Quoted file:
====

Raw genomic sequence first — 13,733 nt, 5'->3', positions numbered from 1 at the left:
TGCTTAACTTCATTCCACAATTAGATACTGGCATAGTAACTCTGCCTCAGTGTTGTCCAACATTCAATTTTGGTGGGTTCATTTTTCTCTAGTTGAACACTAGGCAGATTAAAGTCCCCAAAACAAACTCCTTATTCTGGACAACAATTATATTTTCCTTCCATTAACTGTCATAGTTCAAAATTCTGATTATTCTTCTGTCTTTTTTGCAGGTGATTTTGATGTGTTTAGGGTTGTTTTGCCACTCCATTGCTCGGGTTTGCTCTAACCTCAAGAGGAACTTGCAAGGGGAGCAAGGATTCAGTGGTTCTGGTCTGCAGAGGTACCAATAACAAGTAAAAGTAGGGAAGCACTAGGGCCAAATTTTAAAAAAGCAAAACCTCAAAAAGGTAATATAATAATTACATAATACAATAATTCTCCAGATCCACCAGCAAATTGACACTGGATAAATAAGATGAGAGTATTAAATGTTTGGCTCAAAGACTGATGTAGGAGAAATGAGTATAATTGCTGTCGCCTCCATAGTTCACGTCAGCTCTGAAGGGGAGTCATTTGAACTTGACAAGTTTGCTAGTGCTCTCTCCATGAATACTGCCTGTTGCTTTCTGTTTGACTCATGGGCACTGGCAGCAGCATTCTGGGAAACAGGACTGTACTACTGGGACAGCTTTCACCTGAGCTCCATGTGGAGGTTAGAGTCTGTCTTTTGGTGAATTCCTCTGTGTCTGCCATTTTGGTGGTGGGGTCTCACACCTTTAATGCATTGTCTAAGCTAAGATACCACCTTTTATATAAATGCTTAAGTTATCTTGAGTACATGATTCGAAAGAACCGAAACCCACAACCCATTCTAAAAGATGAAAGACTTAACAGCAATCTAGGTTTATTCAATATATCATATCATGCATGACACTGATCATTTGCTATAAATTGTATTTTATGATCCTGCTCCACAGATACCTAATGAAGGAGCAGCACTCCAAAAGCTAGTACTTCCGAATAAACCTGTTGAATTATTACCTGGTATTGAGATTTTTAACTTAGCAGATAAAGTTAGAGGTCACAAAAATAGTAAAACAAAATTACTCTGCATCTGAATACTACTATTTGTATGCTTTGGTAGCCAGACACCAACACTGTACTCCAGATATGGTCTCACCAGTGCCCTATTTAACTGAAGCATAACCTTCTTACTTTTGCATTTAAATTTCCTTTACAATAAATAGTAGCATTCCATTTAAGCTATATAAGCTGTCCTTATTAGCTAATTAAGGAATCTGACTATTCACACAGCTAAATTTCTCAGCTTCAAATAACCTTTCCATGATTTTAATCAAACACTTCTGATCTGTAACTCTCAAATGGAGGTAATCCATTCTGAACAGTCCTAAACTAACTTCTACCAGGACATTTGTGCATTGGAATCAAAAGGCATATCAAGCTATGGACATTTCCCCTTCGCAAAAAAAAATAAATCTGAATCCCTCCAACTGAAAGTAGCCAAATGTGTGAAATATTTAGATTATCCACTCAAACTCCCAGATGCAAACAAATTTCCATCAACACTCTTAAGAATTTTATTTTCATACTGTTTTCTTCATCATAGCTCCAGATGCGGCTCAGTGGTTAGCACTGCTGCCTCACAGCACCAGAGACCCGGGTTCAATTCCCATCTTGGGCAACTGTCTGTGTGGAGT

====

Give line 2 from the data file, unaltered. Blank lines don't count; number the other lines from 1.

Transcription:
TGCTTAACTTCATTCCACAATTAGATACTGGCATAGTAACTCTGCCTCAGTGTTGTCCAACATTCAATTTTGGTGGGTTCATTTTTCTCTAGTTGAACACTAGGCAGATTAAAGTCCCCAAAACAAACTCCTTATTCTGGACAACAATTATATTTTCCTTCCATTAACTGTCATAGTTCAAAATTCTGATTATTCTTCTGTCTTTTTTGCAGGTGATTTTGATGTGTTTAGGGTTGTTTTGCCACTCCATTGCTCGGGTTTGCTCTAACCTCAAGAGGAACTTGCAAGGGGAGCAAGGATTCAGTGGTTCTGGTCTGCAGAGGTACCAATAACAAGTAAAAGTAGGGAAGCACTAGGGCCAAATTTTAAAAAAGCAAAACCTCAAAAAGGTAATATAATAATTACATAATACAATAATTCTCCAGATCCACCAGCAAATTGACACTGGATAAATAAGATGAGAGTATTAAATGTTTGGCTCAAAGACTGATGTAGGAGAAATGAGTATAATTGCTGTCGCCTCCATAGTTCACGTCAGCTCTGAAGGGGAGTCATTTGAACTTGACAAGTTTGCTAGTGCTCTCTCCATGAATACTGCCTGTTGCTTTCTGTTTGACTCATGGGCACTGGCAGCAGCATTCTGGGAAACAGGACTGTACTACTGGGACAGCTTTCACCTGAGCTCCATGTGGAGGTTAGAGTCTGTCTTTTGGTGAATTCCTCTGTGTCTGCCATTTTGGTGGTGGGGTCTCACACCTTTAATGCATTGTCTAAGCTAAGATACCACCTTTTATATAAATGCTTAAGTTATCTTGAGTACATGATTCGAAAGAACCGAAACCCACAACCCATTCTAAAAGATGAAAGACTTAACAGCAATCTAGGTTTATTCAATATATCATATCATGCATGACACTGATCATTTGCTATAAATTGTATTTTATGATCCTGCTCCACAGATACCTAATGAAGGAGCAGCACTCCAAAAGCTAGTACTTCCGAATAAACCTGTTGAATTATTACCTGGTATTGAGATTTTTAACTTAGCAGATAAAGTTAGAGGTCACAAAAATAGTAAAACAAAATTACTCTGCATCTGAATACTACTATTTGTATGCTTTGGTAGCCAGACACCAACACTGTACTCCAGATATGGTCTCACCAGTGCCCTATTTAACTGAAGCATAACCTTCTTACTTTTGCATTTAAATTTCCTTTACAATAAATAGTAGCATTCCATTTAAGCTATATAAGCTGTCCTTATTAGCTAATTAAGGAATCTGACTATTCACACAGCTAAATTTCTCAGCTTCAAATAACCTTTCCATGATTTTAATCAAACACTTCTGATCTGTAACTCTCAAATGGAGGTAATCCATTCTGAACAGTCCTAAACTAACTTCTACCAGGACATTTGTGCATTGGAATCAAAAGGCATATCAAGCTATGGACATTTCCCCTTCGCAAAAAAAAATAAATCTGAATCCCTCCAACTGAAAGTAGCCAAATGTGTGAAATATTTAGATTATCCACTCAAACTCCCAGATGCAAACAAATTTCCATCAACACTCTTAAGAATTTTATTTTCATACTGTTTTCTTCATCATAGCTCCAGATGCGGCTCAGTGGTTAGCACTGCTGCCTCACAGCACCAGAGACCCGGGTTCAATTCCCATCTTGGGCAACTGTCTGTGTGGAGT